Hand & Wrist
Normal Hand Anatomy
The hand in the human body is made up of the wrist, palm, and fingers. The most flexible part of the human skeleton, the hand enables us to perform many of our daily activities. When our hand and wrist are not functioning properly, daily activities such as driving a car, bathing, and cooking can become impossible.
Find out more about Normal Hand Anatomy with the following links
De Quervain’s Tenosynovitis
The muscles and bones of the hand are connected by thick flexible tissue called tendons. Tendons are covered by a thin soft sheath of tissue known as synovium. Extensor pollicis brevis and abductor pollicis longus are two tendons located on the thumb side of the wrist. Inflammation and swelling of the tendon sheaths puts pressure on the adjacent nerves and leads to pain and numbness in the thumb side of the wrist.
Find out more about De Quervain’s Tenosynovitis with the following links
The wrist is comprised of two bones in the forearm, the radius and ulna, and eight tiny carpal bones in the palm. The bones meet to form multiple large and small joints. A wrist fracture refers to a break in one or more of these bones.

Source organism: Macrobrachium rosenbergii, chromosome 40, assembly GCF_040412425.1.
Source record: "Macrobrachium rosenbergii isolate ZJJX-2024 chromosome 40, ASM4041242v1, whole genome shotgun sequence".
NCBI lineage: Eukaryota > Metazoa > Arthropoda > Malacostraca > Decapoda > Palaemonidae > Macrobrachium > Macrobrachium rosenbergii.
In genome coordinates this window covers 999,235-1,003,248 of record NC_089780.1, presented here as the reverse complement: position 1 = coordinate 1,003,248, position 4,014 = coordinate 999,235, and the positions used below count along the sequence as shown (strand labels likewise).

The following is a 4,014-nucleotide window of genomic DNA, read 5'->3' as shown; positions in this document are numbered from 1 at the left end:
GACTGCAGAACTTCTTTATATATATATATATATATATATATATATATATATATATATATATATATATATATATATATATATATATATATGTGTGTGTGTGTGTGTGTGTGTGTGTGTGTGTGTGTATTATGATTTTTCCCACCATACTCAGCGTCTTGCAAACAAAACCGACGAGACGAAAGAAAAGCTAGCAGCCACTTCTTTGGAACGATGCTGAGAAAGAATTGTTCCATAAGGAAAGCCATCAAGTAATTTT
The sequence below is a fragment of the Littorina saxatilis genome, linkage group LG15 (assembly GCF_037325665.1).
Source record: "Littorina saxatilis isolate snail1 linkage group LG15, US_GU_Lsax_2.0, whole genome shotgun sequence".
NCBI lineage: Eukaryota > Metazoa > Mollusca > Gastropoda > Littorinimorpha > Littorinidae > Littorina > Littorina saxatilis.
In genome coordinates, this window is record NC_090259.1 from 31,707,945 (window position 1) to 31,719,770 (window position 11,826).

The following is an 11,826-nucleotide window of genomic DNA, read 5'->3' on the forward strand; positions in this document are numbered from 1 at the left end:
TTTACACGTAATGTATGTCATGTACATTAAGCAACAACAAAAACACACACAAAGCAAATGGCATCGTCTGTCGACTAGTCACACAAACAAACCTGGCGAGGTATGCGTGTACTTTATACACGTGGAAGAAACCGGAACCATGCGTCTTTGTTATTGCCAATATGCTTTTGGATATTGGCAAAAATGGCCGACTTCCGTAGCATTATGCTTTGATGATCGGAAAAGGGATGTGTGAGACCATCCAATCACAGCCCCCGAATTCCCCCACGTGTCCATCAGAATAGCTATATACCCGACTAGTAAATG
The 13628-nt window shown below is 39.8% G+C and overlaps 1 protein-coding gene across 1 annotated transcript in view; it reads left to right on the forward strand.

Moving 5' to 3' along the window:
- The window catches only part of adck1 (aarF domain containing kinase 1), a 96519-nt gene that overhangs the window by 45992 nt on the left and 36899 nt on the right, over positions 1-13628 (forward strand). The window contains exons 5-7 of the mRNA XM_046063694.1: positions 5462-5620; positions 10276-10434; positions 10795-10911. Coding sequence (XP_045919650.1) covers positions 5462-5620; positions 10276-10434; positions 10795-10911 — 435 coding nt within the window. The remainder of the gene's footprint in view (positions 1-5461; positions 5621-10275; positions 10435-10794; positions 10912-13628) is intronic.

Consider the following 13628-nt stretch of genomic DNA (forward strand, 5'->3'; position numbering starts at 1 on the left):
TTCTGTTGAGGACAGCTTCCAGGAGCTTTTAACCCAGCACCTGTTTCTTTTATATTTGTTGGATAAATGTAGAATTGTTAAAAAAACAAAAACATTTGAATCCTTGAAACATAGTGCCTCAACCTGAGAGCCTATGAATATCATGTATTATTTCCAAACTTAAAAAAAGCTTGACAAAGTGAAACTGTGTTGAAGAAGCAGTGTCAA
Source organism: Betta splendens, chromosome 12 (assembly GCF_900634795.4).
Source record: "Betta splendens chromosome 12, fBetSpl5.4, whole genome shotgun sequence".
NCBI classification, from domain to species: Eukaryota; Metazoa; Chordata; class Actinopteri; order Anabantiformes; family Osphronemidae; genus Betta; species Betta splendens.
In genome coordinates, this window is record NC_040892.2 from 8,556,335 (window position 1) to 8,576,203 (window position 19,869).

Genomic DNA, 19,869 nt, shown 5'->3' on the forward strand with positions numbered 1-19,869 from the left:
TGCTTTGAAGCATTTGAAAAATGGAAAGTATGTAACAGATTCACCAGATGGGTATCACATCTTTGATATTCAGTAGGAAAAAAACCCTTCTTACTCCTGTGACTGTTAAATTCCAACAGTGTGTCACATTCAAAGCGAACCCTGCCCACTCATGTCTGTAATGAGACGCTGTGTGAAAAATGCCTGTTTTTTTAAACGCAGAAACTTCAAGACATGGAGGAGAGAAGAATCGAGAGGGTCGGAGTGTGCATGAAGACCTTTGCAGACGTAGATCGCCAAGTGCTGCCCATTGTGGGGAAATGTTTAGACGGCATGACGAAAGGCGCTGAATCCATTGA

Find out more about Wrist Fracture with the following links
Click on the topics below to find out more from the orthopaedic connection website of American Academy of Orthopaedic Surgeons.
- Arthritis of the Hand
- Arthritis of the Wrist
- Boutonnière Deformity
- Dupuytren’s contracture
- Fracture of the finger
- Ganglions (cysts) of the Wrist
- Hand Fractures
- Trigger Finger
- Wrist Arthroscopy
- Wrist Sprains
- Wrist Joint Replacement (Arthroplasty)
- Carpal Tunnel Syndrome
- DeQuervain’s tendinitis
- Hand surgery
- Reflex sympathetic dystrophy
- Ulnar nerve entrapment
- Distal Radius Fracture (Colles’ Fracture)
- Scaphoid Fracture of the Wrist